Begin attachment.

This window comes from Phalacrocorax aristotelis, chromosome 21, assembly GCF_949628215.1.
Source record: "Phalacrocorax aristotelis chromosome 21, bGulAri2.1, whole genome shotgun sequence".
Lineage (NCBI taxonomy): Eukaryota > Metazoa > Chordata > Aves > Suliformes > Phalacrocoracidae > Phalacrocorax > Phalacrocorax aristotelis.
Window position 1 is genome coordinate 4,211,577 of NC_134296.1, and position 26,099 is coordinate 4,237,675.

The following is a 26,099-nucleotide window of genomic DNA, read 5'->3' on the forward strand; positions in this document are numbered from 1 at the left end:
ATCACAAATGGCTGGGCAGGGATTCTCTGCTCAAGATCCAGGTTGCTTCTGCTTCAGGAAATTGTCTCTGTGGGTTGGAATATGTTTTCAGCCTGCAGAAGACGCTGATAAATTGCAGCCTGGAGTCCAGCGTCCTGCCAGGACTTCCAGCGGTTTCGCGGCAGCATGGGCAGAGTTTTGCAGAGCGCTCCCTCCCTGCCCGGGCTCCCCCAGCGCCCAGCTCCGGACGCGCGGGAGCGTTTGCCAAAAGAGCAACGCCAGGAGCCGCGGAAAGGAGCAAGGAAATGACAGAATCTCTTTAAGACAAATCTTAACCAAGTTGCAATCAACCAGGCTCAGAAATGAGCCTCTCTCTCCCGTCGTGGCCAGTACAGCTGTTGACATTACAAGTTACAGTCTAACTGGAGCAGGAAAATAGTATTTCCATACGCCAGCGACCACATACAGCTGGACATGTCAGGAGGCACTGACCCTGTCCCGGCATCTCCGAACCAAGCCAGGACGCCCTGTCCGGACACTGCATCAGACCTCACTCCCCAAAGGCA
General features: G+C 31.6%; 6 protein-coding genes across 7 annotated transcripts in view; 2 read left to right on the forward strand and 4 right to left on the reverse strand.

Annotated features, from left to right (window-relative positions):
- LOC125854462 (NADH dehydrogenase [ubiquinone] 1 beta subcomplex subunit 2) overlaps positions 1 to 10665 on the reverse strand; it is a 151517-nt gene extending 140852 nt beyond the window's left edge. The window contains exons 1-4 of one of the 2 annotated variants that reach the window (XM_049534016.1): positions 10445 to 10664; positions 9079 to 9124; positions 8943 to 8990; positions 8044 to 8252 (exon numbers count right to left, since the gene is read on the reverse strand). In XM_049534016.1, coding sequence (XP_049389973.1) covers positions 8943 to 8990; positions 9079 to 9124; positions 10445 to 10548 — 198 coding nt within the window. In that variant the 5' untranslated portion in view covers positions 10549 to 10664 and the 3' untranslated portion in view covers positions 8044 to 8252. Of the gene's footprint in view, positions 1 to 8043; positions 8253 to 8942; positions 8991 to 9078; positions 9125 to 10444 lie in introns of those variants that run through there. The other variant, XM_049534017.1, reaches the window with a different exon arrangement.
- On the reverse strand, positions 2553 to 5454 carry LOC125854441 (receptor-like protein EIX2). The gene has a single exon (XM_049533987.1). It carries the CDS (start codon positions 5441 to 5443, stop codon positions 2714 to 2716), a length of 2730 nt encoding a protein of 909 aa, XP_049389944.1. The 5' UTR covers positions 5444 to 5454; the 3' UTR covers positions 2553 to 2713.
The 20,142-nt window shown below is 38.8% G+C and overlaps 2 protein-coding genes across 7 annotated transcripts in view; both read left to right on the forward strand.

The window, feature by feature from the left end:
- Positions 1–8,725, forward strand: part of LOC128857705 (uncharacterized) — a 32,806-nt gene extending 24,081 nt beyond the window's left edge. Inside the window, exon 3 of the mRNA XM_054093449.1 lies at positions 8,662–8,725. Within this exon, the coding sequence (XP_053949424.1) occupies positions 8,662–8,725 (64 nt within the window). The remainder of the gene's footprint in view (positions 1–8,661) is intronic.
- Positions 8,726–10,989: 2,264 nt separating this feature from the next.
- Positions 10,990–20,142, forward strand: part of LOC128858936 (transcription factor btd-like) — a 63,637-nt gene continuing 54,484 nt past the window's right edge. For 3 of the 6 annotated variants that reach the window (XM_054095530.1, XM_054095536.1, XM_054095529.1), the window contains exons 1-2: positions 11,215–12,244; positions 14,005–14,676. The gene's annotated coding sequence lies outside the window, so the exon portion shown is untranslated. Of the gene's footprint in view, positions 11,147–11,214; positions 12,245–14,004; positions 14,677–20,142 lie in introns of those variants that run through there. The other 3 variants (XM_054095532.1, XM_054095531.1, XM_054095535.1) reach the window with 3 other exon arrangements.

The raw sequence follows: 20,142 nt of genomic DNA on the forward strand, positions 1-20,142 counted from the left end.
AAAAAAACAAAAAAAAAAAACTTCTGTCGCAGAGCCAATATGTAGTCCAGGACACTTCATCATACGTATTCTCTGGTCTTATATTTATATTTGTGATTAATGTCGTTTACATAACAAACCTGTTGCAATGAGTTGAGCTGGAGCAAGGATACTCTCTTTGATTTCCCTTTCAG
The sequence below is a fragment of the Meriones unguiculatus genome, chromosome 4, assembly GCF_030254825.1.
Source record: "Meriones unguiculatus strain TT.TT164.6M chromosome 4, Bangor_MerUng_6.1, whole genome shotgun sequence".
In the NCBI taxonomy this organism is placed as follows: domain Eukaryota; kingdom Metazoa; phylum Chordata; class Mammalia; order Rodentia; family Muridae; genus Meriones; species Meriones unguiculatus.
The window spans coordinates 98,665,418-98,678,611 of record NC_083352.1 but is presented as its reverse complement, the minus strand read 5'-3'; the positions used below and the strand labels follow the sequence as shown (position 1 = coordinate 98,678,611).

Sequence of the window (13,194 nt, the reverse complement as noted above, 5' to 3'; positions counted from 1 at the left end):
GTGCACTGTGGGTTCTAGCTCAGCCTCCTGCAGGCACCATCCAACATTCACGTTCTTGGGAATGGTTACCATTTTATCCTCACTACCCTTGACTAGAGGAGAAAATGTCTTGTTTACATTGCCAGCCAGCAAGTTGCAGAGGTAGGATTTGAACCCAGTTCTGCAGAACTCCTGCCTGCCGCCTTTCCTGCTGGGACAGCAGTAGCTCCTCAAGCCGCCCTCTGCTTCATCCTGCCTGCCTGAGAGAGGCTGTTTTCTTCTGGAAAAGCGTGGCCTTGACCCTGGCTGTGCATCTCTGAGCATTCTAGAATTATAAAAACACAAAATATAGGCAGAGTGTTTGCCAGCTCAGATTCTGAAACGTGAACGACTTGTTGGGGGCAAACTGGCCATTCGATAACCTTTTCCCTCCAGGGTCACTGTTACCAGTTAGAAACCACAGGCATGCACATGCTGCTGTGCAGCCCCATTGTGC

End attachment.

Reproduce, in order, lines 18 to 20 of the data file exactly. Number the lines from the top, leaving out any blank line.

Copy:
The sequence below is a fragment of the Meriones unguiculatus genome, chromosome 4, assembly GCF_030254825.1.
Source record: "Meriones unguiculatus strain TT.TT164.6M chromosome 4, Bangor_MerUng_6.1, whole genome shotgun sequence".
In the NCBI taxonomy this organism is placed as follows: domain Eukaryota; kingdom Metazoa; phylum Chordata; class Mammalia; order Rodentia; family Muridae; genus Meriones; species Meriones unguiculatus.